Friday, 12 October 2007

Reference Books

What is a reference book? The answer, according to a couple of them, is:-.
A book containing facts, statistics, biographical information, or other such information so as to make it a valuable tool for answering reference ... A book designed to be consulted for specific information rather than to be read from cover to cover.
Unfortunately my local bookshop is unaware of this. It includes in its reference book section a load of books designed to be read from cover to cover and whose authors would probably be quite upset if their work was only used for occasional reference or just dipped into and put down again. Biographies of scientist and explorers, for example, seem to find their way here instead of the biography section.
Perhaps the person who dictates where the books go was brought up as a librarian in the days when “reference” was simply the opposite of ”lending” - i.e. a book which the library wished to keep within its own doors and which frequently included ‘cover to cover’ books which were rare or expensive or irreplaceable.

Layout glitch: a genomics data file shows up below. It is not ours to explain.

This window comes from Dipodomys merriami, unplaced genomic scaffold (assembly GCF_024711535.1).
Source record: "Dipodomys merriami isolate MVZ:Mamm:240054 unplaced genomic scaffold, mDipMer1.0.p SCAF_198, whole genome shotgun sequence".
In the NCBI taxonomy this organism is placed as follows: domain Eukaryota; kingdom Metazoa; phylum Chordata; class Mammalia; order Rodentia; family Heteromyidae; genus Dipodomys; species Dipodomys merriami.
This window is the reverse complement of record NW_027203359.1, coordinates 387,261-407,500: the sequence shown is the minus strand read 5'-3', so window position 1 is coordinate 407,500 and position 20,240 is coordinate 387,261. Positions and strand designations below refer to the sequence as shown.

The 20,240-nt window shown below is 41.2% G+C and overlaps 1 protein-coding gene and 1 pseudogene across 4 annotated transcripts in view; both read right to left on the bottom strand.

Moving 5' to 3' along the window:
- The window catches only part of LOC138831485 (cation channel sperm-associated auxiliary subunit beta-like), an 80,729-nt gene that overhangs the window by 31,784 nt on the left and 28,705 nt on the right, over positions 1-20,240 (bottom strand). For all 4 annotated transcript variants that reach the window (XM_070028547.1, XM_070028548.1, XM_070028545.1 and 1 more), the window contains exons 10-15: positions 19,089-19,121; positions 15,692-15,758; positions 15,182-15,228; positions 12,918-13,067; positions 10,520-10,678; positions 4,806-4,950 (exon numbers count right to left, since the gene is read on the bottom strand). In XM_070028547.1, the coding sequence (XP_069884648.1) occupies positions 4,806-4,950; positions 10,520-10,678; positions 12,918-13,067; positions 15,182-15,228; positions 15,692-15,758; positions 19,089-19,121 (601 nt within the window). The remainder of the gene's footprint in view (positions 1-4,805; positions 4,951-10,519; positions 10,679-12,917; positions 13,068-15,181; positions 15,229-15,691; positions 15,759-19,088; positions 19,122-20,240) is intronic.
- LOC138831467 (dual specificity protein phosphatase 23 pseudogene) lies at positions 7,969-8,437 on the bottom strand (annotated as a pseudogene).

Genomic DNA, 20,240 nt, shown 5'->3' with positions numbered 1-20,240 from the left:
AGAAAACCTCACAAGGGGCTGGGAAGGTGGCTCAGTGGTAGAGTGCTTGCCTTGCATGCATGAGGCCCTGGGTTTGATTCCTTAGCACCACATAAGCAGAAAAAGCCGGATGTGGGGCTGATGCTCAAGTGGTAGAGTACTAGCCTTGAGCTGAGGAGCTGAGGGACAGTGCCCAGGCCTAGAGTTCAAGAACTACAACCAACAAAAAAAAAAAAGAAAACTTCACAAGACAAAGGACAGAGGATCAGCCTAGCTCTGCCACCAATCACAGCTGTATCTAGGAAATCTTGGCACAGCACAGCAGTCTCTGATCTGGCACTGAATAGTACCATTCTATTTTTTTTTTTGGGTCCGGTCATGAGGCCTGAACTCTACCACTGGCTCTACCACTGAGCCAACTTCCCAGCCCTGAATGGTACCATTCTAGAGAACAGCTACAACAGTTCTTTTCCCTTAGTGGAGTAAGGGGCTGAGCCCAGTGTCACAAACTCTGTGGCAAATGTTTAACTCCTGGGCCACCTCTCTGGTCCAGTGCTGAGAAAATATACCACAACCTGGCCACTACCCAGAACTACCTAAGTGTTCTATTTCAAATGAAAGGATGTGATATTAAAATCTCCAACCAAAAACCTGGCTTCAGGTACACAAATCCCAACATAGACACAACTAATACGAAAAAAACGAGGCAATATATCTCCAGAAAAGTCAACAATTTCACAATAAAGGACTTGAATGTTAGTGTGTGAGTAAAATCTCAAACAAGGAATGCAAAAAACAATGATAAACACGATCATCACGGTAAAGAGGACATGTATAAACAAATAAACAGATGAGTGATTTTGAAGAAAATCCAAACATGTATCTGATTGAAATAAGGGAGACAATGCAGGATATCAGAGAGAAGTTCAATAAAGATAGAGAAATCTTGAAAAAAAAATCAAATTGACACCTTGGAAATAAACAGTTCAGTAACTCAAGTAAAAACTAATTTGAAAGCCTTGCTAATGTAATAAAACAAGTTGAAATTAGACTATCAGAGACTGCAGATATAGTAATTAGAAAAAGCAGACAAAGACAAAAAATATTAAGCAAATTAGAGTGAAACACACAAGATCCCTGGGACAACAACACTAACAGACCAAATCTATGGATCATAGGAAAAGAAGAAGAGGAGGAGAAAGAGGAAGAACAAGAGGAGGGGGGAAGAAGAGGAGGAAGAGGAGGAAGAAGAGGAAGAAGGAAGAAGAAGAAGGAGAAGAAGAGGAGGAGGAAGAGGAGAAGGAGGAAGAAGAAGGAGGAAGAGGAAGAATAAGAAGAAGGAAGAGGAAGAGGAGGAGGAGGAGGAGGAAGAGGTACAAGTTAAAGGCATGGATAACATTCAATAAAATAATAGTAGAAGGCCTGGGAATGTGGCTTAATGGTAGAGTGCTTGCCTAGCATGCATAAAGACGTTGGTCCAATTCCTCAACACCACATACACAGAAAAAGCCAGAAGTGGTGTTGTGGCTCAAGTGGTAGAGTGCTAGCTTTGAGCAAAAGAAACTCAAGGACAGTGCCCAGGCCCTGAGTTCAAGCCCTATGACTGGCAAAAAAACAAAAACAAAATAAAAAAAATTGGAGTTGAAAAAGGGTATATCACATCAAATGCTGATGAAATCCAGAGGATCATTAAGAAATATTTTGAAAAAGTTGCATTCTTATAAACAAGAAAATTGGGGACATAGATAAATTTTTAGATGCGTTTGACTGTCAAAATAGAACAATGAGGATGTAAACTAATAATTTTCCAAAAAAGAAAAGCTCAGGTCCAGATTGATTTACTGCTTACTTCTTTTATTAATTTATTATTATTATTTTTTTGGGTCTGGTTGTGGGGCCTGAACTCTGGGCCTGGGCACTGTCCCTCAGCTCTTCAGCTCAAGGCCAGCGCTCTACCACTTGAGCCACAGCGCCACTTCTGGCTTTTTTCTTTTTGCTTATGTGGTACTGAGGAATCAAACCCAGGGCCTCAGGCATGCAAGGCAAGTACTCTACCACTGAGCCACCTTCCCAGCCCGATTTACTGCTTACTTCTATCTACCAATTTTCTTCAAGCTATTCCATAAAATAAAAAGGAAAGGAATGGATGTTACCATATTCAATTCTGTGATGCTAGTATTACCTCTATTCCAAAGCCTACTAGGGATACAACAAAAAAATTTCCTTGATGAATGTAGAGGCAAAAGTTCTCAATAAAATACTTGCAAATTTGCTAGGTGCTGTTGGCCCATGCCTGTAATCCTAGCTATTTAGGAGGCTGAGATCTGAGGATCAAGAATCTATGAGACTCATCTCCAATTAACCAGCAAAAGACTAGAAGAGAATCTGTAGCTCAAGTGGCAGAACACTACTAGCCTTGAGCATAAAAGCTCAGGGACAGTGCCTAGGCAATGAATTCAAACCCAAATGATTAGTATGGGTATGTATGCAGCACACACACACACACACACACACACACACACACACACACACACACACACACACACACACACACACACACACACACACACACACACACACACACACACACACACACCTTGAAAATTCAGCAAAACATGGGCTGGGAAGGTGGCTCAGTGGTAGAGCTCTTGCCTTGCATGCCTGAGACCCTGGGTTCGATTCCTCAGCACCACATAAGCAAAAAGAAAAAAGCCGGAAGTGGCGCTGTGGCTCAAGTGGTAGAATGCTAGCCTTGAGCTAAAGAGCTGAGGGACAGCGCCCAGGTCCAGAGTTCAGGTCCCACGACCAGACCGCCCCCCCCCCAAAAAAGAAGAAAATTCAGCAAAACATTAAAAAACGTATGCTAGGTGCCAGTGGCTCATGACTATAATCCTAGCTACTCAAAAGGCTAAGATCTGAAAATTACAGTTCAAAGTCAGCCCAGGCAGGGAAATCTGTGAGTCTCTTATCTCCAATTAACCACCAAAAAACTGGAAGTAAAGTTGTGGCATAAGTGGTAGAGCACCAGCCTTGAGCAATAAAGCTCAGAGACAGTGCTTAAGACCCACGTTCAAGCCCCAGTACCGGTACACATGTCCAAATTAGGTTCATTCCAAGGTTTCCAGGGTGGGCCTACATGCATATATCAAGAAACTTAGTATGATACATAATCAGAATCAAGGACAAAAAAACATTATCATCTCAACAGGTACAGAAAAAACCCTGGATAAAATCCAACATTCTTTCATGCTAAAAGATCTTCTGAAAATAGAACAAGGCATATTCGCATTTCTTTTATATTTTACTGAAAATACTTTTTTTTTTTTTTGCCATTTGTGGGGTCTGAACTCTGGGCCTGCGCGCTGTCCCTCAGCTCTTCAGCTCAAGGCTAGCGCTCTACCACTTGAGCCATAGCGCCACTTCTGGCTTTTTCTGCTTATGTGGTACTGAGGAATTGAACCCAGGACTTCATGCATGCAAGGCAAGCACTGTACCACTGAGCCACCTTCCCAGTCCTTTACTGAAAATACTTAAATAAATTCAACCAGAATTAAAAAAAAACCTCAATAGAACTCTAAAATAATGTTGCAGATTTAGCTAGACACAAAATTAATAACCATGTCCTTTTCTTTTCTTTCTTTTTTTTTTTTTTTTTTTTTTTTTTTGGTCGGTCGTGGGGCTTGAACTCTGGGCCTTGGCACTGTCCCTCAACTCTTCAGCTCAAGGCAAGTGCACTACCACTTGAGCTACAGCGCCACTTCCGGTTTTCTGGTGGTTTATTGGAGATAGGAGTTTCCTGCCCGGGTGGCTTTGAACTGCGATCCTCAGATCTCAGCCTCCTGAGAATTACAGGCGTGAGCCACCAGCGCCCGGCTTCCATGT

By contrast I have the occasional habit of reading true reference books all the way through. In 1967/8 I read the Concise Oxford Dictionary of English Literature from Abana to Zwingli - some 567 pages of small print. Whilst I forgot a lot of the information as quickly as I read it the rest formed a tremendously useful backdrop to my future education and the ability to answer silly quiz questions. Others that have attracted me enough to work my way through them included dictionaries of English Folklore, Superstitions, and Pub Names, together with some of the Penguin dictionaries like Biology, Art and Music.
The latest one I am hooked upon (and up to the letter D) is the Oxford Dictionary of Catchphrases. You may not want to wade through the whole thing as I am doing but if you can get hold of a copy it is well worth dipping into it.


  1. There are some things about people (even people as close as a close Brother)that are almost unbelievable. But this revelation explains a lot!!!

  2. Do the Schott's miscellany/almanacs count as reference? I tend to sit and read those in a single sitting on Christmas Day!

  3. They are certainly on the reference shelf in Linghams and I suspect most people who actually buy them only dip into them. So welcome to the reference book reading club!

  4. This springs to mind - "At painful times, when composition is impossible and reading is not enough, grammars and dictionaries are excellent for distraction" - Elizabeth Barrett Browning


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